Marvel's The Avengers is both a box-office sensation and a critical darling. So how do you top that on your DVD and Blu-ray?
Cool extras, of course. And the video released on Tuesday knows that.
The Avengers brought together a team of Marvel Comics characters who had separately inspired a bunch of hit movies. Iron Man (Robert Downey, Jr.), Captain America (Chris Evans), Thor (Chris Hemsworth), Black Widow (Scarlett Johansson), and the Hulk (newly played by Mark Ruffalo) were brought together with newcomer Hawkeye (Jeremy Renner) by Nick Fury (Samuel L. Jackson) to battle a massive threat to Earth.
Joss Whedon, the man behind Buffy the Vampire Slayer and Firefly, co-wrote and directed the film, managing the huge special effects (including a 3-D version), while offering personal moments for the characters and a wealth of pop-culture references. The result was very satisfying to audiences, taking in more than $622 million in the United States and about $1.5 billion worldwide; it's the most lucrative movie of 2012, and ranks high among movies all-time. But it was also a hit with critics; the review-aggregation site Rotten Tomatoes calculated that 98 percent of The Avengers reviews were positive, and it received a five-star rating in The Blade.
As I said when the movie was in theaters, it is big, generally satisfying entertainment: a contemporary equivalent of one of those World War II movies where a scrappy, seemingly mismatched bunch becomes a team united in a common cause.
Dialogue is a problem at times, and some scenes are too heavy-handed when it comes to message; Hawkeye in particular is more of a sketch than a fully realized character. The acting varies considerably. Much as I admire Tom Hiddleston (Loki), Ruffalo, Downey, Renner, and Johansson, they contend with the more wooden Evans and Hemsworth -- and a Jackson performance that too often seems reduced to rigid line readings. But the action is marvelous. Scenes aboard a helicarrier -- a flying battleship -- are good, and then topped by the pace and excitement of a battle in New York City.
So the movie is, well, cool. As for the video, it is being offered in three hard-disc packages as well as digital download. Those include a four-disc combo ($49.99) with the 3-D Blu-ray, standard Blu-ray, standard DVD, digital copy, and a digital download of music inspired by the film; a two-disc pack ($39.99) with the standard Blu-ray and DVD; and a single-disc DVD ($29.99).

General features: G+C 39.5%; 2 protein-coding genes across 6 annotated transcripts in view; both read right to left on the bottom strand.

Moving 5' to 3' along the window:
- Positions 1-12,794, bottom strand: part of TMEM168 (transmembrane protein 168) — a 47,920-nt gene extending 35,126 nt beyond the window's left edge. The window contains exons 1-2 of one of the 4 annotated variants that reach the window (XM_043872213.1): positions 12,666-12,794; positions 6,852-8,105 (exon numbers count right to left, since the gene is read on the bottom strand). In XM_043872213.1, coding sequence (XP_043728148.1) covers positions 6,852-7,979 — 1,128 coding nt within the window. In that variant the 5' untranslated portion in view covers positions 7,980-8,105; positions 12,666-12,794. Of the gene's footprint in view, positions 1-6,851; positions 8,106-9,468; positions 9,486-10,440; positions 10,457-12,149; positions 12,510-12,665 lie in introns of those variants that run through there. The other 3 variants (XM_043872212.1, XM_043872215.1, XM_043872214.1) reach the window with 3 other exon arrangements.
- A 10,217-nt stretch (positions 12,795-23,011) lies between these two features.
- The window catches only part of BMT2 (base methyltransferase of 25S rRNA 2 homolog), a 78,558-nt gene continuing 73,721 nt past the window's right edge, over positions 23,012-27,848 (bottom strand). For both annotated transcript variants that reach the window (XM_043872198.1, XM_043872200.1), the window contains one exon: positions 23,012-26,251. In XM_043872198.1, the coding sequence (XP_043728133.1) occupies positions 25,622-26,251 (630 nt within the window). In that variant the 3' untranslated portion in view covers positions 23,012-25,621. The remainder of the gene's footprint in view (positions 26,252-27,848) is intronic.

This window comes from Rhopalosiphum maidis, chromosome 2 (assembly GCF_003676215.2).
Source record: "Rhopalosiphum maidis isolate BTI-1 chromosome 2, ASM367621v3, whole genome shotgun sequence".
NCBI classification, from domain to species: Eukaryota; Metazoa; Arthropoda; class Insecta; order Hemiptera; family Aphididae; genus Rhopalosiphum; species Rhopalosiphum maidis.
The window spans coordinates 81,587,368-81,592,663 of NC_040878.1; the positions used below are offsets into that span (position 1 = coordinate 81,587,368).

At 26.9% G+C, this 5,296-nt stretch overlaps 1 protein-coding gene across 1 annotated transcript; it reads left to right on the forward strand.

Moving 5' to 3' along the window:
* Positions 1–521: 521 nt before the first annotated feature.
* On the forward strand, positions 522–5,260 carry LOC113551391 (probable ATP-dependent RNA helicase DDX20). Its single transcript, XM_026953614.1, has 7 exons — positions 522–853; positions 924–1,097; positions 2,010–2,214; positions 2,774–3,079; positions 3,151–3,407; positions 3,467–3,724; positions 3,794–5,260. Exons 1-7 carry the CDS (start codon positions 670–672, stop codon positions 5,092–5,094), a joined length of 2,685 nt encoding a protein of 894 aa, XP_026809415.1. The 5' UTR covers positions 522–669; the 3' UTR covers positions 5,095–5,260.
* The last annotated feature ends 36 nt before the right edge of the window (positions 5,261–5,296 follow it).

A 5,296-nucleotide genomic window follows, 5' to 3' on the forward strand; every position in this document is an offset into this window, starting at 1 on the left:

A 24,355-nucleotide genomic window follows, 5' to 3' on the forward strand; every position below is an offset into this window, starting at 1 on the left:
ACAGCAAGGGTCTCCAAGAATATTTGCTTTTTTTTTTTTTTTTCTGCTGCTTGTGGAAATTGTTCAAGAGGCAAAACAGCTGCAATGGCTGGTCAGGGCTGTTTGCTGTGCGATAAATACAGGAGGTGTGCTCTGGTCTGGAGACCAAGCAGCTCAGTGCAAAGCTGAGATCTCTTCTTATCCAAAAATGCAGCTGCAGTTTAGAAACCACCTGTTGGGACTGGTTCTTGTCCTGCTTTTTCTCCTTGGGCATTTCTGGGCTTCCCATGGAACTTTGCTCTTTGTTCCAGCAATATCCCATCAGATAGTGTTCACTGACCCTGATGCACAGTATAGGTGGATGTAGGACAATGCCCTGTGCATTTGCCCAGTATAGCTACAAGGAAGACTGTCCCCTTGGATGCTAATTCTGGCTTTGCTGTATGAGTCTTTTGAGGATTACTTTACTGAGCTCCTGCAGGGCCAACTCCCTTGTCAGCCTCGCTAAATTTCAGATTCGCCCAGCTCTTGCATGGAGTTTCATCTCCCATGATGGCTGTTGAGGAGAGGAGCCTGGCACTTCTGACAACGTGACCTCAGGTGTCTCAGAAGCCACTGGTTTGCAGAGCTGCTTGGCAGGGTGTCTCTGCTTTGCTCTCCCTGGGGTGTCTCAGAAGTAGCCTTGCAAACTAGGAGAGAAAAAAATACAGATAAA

The four-disc and two-disc sets include a blooper reel, said to be a first with a Marvel Studios movie; several making-of featurettes, and deleted scenes; an audio commentary by Whedon; a Soundgarden music video; and a "Second Screen" app providing access to additional material through a second device like an iPhone. Bits about the making of the film are quite entertaining when discussing the assembling of the cast and the use of settings like the Cleveland locations. There are bits in the deleted scenes that add to the storytelling in the movie; they may not have been essential but they do provide another peek into the characters' world.
But my favorite among the extras is Item 47, a short film set after the end of The Avengers, which offers an amusing view of one aftereffect of the movie's final battle, as well as hinting at some new characters for the next Avengers movie, due in a few years.
The single DVD includes only a making-of piece and Whedon's commentary.
On the TV side, Time Life video is bringing to stores several packages of The Carol Burnett Show, with episodes selected by Burnett herself. The options include a Carol's Favorites six-DVD set ($59.95) with 16 episodes and extras, such as the Let's Bump Up the Lights reunion special and Burnett's first Tarzan yell, on the old Garry Moore Show. There are also selections in a two-disc set ($22.95) and a single disc ($12.95). And, if that's not enough, there's an Ultimate Collection ($199.95) with 50 episodes and bonuses on 22 discs.
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